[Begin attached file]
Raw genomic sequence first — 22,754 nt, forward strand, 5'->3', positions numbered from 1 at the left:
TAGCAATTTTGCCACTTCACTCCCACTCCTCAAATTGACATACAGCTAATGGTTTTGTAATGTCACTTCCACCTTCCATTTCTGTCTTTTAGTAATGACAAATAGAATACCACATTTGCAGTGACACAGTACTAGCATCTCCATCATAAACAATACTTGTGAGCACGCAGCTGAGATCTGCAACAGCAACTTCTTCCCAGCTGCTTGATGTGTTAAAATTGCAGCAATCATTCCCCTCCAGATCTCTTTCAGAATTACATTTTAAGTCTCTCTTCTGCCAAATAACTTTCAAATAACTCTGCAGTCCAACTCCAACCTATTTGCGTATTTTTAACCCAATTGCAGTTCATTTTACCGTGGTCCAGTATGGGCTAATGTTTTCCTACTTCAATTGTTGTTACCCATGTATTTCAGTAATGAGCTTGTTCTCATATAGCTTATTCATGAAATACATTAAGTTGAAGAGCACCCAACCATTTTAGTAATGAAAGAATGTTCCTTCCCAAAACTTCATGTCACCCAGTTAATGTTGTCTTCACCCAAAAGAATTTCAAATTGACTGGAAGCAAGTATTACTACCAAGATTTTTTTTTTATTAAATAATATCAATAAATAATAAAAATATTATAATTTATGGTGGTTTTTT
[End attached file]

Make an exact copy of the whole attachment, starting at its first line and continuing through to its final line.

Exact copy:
Raw genomic sequence first — 22,754 nt, forward strand, 5'->3', positions numbered from 1 at the left:
TAGCAATTTTGCCACTTCACTCCCACTCCTCAAATTGACATACAGCTAATGGTTTTGTAATGTCACTTCCACCTTCCATTTCTGTCTTTTAGTAATGACAAATAGAATACCACATTTGCAGTGACACAGTACTAGCATCTCCATCATAAACAATACTTGTGAGCACGCAGCTGAGATCTGCAACAGCAACTTCTTCCCAGCTGCTTGATGTGTTAAAATTGCAGCAATCATTCCCCTCCAGATCTCTTTCAGAATTACATTTTAAGTCTCTCTTCTGCCAAATAACTTTCAAATAACTCTGCAGTCCAACTCCAACCTATTTGCGTATTTTTAACCCAATTGCAGTTCATTTTACCGTGGTCCAGTATGGGCTAATGTTTTCCTACTTCAATTGTTGTTACCCATGTATTTCAGTAATGAGCTTGTTCTCATATAGCTTATTCATGAAATACATTAAGTTGAAGAGCACCCAACCATTTTAGTAATGAAAGAATGTTCCTTCCCAAAACTTCATGTCACCCAGTTAATGTTGTCTTCACCCAAAAGAATTTCAAATTGACTGGAAGCAAGTATTACTACCAAGATTTTTTTTTTATTAAATAATATCAATAAATAATAAAAATATTATAATTTATGGTGGTTTTTT